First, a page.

OSU English professor uses National Endowment for the Humanities Fellowship to research WWII radio, television
Monday, April 17, 2023
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Oklahoma State University professor Stacy Takacs was awarded and has completed a National Endowment for the Humanities (NEH) fellowship.
A professor in the Department of English and the American Studies program, Dr. Takacs was selected to work on her manuscript ‘We Bring You Home’: The American Forces Network and US Militarism Post-WWII. The book examines the 80-year history of the American Forces Radio and Television Service (AFRTS or also known as AFN), which supplied news, entertainment and command information to U.S. military personnel overseas.
“I took a research trip to the National Archives and Records Administration in College Park, Maryland, early in the term to complete some research that was delayed by COVID closures,” Takacs said. “Once that was done, I sat, and I wrote, and I sat, and I wrote. In seven months, I completed two full chapters and four smaller vignettes that will be featured as insets in the book.”
NEH fellowships are competitive awards that are granted to individuals to produce scholarly works that add value to the humanities and the general public. The fellowship offers recipients like Takacs the gift of time — the opportunity to focus solely on their work, as NEH expects full-time commitment to the project. Recipients are unable to accept teaching assignments or engage in other activities that could detract from their term commitment.
In her research, Takacs uncovered a gap that she was eager to dive deeper into. Thanks to an OSU College of Arts and Sciences (CAS) travel grant, she will get that opportunity.
“While at the National Archive, I discovered a trove of important material related to AFN’s use as a public diplomacy tool during the Cold War,” Takacs said. “I also discovered a gap related to my research on Vietnam. I will be returning at the end of April to plug that hole and tighten up that chapter.”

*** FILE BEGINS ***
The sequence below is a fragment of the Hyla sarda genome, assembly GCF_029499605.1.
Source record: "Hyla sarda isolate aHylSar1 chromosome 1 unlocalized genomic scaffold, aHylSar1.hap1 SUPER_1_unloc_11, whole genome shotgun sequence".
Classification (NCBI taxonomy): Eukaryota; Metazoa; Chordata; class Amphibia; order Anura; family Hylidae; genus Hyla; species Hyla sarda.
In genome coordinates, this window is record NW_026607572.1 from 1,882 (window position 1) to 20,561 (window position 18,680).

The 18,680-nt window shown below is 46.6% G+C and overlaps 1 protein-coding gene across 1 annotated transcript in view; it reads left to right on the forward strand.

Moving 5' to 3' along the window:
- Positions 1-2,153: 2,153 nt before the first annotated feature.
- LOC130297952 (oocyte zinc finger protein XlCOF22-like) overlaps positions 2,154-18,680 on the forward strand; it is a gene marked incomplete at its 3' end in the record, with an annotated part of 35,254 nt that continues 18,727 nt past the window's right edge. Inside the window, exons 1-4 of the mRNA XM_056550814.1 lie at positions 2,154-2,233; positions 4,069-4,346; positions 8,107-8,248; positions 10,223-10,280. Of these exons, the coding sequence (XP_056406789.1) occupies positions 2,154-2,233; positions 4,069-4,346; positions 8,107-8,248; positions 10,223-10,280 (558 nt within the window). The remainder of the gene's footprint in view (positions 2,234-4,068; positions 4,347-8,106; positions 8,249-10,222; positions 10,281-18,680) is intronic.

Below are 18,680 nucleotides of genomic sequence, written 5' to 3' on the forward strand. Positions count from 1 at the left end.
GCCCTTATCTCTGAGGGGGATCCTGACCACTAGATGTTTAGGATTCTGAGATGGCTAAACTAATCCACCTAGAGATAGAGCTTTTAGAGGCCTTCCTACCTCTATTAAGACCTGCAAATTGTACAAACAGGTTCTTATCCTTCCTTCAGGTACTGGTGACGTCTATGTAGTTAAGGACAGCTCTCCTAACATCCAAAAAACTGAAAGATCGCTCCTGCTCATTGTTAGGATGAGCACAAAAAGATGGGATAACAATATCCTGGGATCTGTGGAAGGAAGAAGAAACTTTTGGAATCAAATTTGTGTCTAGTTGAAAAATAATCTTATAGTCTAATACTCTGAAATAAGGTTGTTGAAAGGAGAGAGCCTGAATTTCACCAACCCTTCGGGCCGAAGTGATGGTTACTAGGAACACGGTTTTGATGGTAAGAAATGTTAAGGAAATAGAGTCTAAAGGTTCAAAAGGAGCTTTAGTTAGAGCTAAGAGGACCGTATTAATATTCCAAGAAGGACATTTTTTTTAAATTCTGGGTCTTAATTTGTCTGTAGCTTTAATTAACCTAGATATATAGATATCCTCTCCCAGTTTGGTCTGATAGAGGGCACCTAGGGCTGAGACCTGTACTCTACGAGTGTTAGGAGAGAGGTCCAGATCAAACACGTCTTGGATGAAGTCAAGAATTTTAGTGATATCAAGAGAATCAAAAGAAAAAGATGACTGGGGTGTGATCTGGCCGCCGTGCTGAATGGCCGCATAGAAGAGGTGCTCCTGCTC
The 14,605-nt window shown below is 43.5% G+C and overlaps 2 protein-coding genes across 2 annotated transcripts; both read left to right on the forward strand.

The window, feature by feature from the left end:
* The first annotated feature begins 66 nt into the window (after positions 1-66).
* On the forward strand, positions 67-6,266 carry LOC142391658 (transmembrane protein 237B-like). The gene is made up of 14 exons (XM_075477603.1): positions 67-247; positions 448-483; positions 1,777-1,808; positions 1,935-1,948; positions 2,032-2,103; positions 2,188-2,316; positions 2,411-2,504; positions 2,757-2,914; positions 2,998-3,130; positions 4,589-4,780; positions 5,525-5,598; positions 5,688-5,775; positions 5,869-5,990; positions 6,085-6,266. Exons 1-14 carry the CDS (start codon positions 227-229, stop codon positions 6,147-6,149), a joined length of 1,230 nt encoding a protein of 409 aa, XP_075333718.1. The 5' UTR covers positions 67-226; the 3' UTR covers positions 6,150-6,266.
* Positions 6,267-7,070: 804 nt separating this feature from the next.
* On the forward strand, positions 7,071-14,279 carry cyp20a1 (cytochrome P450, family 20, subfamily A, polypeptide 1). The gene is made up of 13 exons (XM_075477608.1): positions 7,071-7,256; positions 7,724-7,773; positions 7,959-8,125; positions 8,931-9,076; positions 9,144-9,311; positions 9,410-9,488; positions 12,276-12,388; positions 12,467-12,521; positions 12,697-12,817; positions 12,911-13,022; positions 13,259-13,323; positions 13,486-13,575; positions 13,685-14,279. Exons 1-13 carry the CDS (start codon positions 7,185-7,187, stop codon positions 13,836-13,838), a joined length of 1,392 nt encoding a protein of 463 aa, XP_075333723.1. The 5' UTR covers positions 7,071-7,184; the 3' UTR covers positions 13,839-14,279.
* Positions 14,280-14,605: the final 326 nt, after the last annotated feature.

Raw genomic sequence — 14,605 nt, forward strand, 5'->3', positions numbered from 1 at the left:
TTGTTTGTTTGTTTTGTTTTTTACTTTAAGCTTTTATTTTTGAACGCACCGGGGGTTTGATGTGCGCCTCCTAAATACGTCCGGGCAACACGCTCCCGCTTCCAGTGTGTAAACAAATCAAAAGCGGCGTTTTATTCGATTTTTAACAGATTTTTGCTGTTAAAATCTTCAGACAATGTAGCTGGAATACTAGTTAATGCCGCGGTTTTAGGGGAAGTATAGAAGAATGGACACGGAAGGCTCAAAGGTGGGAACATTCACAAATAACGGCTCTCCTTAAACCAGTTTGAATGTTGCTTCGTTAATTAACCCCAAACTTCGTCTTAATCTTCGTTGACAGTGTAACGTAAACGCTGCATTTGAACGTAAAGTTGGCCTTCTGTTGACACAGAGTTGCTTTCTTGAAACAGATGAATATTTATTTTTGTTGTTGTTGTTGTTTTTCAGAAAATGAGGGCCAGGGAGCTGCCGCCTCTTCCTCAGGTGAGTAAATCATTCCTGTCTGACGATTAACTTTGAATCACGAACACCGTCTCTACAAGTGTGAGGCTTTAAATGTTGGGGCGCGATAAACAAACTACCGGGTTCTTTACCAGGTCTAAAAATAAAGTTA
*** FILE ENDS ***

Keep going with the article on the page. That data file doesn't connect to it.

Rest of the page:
Dr. Jeff Menne, Department of English head, commended Takacs’ ambition as an educator. He said her work will benefit the field and bring distinction to the department.
“Dr. Takacs is a rigorous researcher, as this book and the NEH fellowship attest, but she brings the same level of rigor to the classroom, and our students benefit from it,” Menne said. “She models analytical thinking for her students and is impressive in the classroom.”
Takacs is still working on completing the last two chapters of her manuscript. Once the piece is complete, she hopes to continue sharing her work.
“I’d like to create a geographic information system (GIS) map of AFRTS radio and TV stations from 1942 through the present day to illustrate the growth cycles of the network and the broader ‘empire of bases’ it serves,” Takacs said. “I’d hope to make that accessible online. I’d also like to share my archive of materials — which is extensive — on the web.”
Dr. John Kinder, director of the American Studies program, shared in praising Takacs’ accomplishments, noting that this fellowship sets a precedent for faculty and raises the program’s status in both the region and the nation.
“I hope this accomplishment reminds students, faculty and fellow Oklahomans why research universities such as OSU are so valuable,” Kinder said. “It’s because our faculty members are not only award-winning teachers but also world-class scholars.
“Dr. Takacs has already amassed a career’s worth of accomplishments — and I have little doubt that the best is yet to come.”
Story By: Erin Milek, CAS Communications Coordinator | email@example.com